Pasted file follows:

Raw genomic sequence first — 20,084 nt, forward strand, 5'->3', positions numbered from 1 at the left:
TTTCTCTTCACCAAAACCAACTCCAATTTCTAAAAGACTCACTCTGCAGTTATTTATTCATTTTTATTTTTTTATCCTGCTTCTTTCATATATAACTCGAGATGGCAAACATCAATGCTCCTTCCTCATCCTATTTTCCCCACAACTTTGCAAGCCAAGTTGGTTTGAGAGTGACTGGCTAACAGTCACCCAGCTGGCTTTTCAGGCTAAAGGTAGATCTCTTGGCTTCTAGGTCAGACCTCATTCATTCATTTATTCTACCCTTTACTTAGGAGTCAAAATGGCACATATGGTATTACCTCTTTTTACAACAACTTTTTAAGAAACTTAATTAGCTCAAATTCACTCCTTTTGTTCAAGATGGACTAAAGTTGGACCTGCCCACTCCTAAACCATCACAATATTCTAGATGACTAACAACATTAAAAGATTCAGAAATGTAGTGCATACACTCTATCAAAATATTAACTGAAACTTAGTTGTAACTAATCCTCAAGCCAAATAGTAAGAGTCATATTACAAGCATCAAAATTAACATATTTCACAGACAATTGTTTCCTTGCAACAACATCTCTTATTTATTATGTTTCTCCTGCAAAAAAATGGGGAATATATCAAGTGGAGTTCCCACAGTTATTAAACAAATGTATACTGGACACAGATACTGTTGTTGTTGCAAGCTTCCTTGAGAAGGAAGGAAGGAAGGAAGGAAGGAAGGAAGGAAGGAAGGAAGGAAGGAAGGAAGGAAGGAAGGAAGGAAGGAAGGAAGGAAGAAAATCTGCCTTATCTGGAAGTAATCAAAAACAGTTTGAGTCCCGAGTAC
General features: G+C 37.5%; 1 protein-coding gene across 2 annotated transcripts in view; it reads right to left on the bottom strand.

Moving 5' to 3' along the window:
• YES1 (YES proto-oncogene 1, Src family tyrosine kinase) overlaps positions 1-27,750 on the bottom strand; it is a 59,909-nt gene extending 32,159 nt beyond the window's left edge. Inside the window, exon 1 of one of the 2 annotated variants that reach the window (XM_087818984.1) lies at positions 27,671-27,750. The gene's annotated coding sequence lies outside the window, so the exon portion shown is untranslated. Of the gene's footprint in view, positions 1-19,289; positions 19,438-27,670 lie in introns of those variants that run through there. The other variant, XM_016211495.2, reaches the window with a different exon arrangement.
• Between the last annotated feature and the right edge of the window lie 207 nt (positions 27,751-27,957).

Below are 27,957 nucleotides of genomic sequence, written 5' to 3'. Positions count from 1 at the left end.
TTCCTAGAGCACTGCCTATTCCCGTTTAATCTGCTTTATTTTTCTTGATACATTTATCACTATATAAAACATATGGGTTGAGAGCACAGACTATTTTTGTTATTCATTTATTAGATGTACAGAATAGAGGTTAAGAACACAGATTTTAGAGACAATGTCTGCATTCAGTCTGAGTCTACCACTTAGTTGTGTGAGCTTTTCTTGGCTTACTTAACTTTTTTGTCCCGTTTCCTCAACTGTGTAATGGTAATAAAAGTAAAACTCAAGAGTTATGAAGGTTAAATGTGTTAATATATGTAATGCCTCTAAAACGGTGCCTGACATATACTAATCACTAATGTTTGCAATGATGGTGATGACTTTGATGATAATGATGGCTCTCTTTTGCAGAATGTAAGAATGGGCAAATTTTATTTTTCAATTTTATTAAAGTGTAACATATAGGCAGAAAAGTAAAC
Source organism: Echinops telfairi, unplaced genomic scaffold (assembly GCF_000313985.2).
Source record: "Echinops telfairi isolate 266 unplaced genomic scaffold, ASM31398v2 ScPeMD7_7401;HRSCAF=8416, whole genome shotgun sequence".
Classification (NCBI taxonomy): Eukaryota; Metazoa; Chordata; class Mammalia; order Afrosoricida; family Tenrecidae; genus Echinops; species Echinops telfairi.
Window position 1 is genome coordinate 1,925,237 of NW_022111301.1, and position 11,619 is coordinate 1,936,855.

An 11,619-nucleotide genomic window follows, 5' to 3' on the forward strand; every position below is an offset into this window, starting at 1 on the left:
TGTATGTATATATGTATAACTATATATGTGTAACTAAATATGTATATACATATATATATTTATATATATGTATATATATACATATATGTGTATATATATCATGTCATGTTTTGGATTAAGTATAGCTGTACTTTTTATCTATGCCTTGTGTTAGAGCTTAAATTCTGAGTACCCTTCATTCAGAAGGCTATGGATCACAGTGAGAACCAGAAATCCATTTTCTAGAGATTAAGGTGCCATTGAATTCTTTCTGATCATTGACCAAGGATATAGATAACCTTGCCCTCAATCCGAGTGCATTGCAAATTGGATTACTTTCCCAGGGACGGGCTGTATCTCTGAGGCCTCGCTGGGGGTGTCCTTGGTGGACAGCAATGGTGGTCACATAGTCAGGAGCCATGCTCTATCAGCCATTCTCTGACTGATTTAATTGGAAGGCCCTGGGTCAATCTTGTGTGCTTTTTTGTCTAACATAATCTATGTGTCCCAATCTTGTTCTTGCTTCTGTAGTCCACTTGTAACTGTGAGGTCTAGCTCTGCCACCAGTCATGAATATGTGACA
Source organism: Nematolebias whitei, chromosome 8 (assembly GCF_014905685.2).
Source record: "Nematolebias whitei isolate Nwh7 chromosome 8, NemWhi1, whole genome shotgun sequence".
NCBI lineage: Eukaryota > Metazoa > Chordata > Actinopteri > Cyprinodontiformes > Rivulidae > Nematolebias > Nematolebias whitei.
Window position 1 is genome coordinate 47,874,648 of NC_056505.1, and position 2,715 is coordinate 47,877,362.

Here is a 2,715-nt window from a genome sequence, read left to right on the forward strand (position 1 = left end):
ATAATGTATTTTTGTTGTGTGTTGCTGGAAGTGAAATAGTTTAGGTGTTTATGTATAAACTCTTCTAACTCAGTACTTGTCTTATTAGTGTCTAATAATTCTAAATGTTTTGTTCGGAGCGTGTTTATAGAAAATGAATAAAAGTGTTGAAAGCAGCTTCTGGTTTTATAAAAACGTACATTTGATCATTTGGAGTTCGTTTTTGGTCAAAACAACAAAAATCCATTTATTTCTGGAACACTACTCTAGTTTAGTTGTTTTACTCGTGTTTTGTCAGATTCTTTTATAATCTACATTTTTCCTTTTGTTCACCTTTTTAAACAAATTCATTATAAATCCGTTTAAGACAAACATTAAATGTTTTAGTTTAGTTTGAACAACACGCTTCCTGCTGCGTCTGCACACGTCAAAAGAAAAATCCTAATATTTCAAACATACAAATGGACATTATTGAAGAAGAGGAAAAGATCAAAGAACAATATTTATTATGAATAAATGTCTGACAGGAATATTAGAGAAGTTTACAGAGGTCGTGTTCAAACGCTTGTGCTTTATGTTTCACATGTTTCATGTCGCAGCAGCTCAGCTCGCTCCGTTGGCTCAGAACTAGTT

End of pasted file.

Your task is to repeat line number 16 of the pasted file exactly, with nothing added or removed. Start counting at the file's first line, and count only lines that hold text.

Source record: "Nematolebias whitei isolate Nwh7 chromosome 8, NemWhi1, whole genome shotgun sequence".